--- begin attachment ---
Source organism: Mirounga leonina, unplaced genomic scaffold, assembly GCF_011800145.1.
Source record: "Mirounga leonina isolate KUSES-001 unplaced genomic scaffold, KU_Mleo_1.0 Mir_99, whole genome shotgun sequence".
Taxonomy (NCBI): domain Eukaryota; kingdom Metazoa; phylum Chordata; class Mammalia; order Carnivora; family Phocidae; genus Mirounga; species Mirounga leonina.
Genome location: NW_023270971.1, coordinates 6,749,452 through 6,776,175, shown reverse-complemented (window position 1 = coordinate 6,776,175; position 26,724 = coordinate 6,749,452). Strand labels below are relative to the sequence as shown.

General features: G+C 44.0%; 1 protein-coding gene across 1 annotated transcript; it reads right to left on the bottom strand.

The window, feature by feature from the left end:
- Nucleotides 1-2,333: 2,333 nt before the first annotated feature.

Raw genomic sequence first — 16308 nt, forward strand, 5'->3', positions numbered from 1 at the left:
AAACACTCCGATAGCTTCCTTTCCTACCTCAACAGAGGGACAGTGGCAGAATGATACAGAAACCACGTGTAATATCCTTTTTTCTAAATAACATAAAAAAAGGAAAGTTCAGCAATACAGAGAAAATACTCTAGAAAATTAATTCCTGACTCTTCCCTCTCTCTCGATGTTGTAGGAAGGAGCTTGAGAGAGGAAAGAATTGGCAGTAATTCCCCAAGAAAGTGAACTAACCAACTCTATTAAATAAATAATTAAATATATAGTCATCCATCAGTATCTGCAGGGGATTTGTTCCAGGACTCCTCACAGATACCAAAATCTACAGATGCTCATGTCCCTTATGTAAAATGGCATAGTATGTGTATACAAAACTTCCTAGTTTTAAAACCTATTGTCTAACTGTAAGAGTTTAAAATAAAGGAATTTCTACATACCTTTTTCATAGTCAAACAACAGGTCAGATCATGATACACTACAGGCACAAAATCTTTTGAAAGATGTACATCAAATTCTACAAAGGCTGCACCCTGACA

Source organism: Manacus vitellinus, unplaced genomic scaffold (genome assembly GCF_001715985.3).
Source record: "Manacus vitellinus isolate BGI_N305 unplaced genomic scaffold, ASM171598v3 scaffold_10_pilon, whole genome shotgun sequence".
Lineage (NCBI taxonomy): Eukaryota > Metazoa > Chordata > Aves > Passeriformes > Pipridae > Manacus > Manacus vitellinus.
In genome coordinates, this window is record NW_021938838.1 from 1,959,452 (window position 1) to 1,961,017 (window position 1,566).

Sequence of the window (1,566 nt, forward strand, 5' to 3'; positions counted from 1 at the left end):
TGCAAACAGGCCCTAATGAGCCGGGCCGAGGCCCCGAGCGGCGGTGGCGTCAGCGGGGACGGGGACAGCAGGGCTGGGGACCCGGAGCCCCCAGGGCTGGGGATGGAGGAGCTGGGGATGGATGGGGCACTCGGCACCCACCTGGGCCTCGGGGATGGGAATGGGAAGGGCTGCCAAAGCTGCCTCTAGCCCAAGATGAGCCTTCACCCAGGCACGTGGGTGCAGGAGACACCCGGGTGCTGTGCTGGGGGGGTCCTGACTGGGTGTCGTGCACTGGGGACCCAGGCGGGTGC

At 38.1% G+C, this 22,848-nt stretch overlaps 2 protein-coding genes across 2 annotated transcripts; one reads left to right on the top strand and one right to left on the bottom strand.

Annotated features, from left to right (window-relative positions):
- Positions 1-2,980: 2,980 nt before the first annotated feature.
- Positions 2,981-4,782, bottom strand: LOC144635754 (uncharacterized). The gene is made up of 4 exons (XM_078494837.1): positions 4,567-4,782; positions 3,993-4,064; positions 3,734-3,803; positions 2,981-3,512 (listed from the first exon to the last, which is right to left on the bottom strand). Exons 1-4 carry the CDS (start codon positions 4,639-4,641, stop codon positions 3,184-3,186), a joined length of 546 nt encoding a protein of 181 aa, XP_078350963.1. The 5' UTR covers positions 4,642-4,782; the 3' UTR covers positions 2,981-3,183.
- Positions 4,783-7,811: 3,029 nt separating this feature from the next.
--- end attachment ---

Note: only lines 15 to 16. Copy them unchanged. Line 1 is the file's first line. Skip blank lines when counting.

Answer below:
TGCAAACAGGCCCTAATGAGCCGGGCCGAGGCCCCGAGCGGCGGTGGCGTCAGCGGGGACGGGGACAGCAGGGCTGGGGACCCGGAGCCCCCAGGGCTGGGGATGGAGGAGCTGGGGATGGATGGGGCACTCGGCACCCACCTGGGCCTCGGGGATGGGAATGGGAAGGGCTGCCAAAGCTGCCTCTAGCCCAAGATGAGCCTTCACCCAGGCACGTGGGTGCAGGAGACACCCGGGTGCTGTGCTGGGGGGGTCCTGACTGGGTGTCGTGCACTGGGGACCCAGGCGGGTGC

At 38.1% G+C, this 22,848-nt stretch overlaps 2 protein-coding genes across 2 annotated transcripts; one reads left to right on the top strand and one right to left on the bottom strand.